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Tech

Building a smart city is possible by adding connectivity and enhancing it as a modern layer upon the emerging layer that is already in place. But it is also possible to strategize, build and repair having the smart concept in mind right from the start.

The first version mostly characterizes the visionaries, which could barely wait for modern tech to come around. It also reflects a reality where synchronizing public authorities with the private sector is difficult. Concepts, meetings, funding, establishing an agenda, explaining the projects and implementing them usually take a few years at least.

Apparently the second way allows for late entries into the smart city team to catch up, perhaps even in a more decisive way.

Once the technology is here and the purpose and the numbers align – every city-related action can embed smart devices, sensors, and systems. Later on, connecting activating them may be just a matter of software.

But do the right premises exist for this step-based strategy, where smart comes first? Or do we have to learn to set such premises as a premiere? Thinking smart first can save time and money. Besides, there are so many urban centers that fit the profile, as they have not yet made any steps towards the smart concept.

We found a few highlights on this topic in a ReadWrite post – see below.

 

A human centric approachfor the smart city

 

All those who think ahead in industry (and society in general) keep reinforcing this mantra. Advanced technology is here to better the lives of humans. It’s not about profitability only, nor should it be about hidden faults and traps that would trigger further maintenance cycles. It shouldn’t be about “deploying technologies to improve “tech” or devices per se”, either.

Connecting devices and spaces that weren’t in the digital loop so far is just one step. Done right – and with the right ethics – it should clear the way towards other advancements in society and technology. The whole idea is to make our lives better. Perhaps we could use what we’ve learned from our past and make technology materialize what we know better now.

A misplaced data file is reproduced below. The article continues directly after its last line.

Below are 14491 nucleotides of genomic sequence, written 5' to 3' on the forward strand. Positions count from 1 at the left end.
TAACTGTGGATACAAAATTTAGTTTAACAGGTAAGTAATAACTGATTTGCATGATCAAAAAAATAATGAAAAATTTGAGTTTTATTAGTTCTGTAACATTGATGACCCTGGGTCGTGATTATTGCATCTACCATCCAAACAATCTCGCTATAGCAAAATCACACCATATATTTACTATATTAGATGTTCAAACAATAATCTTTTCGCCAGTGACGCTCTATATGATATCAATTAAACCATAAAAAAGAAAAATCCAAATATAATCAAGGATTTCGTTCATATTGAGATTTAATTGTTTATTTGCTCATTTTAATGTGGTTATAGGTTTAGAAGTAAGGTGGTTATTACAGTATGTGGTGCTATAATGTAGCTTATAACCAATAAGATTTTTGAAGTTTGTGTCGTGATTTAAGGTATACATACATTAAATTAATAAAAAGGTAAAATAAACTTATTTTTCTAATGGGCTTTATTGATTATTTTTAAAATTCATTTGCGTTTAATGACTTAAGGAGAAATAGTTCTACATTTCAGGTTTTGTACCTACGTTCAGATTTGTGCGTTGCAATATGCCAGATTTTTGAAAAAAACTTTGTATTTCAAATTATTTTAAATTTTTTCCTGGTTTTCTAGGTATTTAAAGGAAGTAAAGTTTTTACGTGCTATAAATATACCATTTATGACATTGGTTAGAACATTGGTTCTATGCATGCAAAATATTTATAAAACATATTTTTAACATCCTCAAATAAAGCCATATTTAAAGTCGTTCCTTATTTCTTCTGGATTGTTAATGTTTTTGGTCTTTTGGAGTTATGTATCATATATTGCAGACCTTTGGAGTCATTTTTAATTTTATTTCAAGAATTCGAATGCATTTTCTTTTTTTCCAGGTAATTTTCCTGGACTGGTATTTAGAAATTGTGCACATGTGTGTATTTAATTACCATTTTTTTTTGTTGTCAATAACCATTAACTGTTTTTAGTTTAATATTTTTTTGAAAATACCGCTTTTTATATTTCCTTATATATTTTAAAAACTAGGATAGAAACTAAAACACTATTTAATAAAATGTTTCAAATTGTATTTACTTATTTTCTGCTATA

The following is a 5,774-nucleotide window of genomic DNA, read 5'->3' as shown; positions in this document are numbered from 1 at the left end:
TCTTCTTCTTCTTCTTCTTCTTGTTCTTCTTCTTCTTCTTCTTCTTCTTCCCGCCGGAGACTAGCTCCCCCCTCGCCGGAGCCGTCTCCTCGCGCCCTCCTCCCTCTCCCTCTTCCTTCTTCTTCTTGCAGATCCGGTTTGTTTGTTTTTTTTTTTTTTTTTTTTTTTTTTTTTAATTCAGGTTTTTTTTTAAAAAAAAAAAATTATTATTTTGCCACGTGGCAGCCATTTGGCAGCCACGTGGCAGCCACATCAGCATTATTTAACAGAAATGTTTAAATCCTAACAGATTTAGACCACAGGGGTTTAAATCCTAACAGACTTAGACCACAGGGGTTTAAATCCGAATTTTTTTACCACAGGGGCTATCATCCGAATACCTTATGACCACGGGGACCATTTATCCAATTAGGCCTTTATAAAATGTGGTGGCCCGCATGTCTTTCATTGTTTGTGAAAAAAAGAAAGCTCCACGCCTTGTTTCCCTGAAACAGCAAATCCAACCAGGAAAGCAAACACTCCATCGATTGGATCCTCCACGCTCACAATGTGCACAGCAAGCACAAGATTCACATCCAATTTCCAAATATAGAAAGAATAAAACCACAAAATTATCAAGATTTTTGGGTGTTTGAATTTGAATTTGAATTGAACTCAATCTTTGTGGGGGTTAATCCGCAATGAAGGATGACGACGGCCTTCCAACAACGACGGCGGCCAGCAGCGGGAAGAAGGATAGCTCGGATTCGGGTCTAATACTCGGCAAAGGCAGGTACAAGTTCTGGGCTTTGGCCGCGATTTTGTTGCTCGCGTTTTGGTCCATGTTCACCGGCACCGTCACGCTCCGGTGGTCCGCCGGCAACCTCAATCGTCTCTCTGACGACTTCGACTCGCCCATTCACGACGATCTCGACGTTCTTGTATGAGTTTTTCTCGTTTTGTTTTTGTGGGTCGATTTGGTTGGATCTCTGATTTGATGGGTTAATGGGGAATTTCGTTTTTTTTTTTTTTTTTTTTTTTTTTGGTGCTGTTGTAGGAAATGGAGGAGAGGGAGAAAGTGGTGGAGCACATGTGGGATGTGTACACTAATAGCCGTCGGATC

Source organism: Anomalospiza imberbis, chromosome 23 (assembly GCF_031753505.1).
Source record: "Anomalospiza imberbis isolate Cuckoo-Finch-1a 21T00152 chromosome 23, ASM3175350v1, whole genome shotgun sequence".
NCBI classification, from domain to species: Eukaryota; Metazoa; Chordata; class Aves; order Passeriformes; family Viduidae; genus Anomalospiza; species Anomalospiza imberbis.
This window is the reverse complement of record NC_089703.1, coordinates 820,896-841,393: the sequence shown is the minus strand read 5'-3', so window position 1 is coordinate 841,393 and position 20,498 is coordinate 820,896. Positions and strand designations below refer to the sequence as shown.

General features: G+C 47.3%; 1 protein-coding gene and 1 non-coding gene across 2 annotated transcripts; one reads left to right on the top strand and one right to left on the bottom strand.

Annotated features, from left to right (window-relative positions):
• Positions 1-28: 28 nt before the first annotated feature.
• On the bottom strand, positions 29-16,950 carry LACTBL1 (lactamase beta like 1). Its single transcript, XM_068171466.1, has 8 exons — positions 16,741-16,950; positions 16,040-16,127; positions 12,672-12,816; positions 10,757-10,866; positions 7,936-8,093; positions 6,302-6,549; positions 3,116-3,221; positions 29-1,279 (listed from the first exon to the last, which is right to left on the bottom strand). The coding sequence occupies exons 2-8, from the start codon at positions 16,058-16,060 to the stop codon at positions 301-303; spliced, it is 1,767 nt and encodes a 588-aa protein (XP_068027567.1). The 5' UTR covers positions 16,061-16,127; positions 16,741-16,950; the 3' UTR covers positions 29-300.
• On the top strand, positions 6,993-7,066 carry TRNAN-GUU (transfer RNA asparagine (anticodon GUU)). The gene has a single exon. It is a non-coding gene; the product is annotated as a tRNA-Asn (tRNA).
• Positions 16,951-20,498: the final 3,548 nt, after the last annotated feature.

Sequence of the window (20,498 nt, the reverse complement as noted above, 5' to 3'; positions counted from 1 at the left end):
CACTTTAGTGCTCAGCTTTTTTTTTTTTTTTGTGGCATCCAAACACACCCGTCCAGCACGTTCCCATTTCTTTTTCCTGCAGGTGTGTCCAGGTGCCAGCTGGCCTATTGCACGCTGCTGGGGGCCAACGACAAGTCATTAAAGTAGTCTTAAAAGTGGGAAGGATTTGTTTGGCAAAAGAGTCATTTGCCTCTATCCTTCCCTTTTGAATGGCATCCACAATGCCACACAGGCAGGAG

So, smart city concepts should be all about planners serving people via technology. No nonsense, no lack of logic, no product placement or push architecture that counteracts the organic needs of a city’s inhabitants.

 

A governance model that listens to the local businesses

Since organizations (companies) that activate in the cities are in fact conglomerates of people having a shared purpose, their needs come next in line. Plus, due to the current infusion of digital technology in all things business, companies do use connectivity in an intensive way.

A network that enables data streaming to and from businesses is part of a smart city. Real-time data goes in (respecting GDPR, of course), smart decisions move forward the internal activities, and a better output makes customers happier. Connectivity also powers partnerships, R&D, educating the smart(er) humans of tomorrow and so on. Coming to work knowing that utilities, food, healthcare and entertainment are more accessible may generate better ideas, stamina and creativity.

 

Examples of smart city focal points

Just by running the scenario of a usual day in our head we can find quite a few examples. Smart trash collection could see that proper sized cars come on the streets whenever the bins need collecting. Smart public illumination could mean the lights are on when it’s dark and off in line with the sunset. How about smart traffic – for real?  Food delivery at lunch that keeps its promise of freshness. Maybe even allows and guarantees you the trajectory of the ingredients – from the farm to your plate. Better recycling of the food packages… A smart ambient system indoors. Smart parks and green areas, watered and tended as needed. A sensor network powered parking system. A better system of informing people about the shows, exhibitions and events taking place in the city.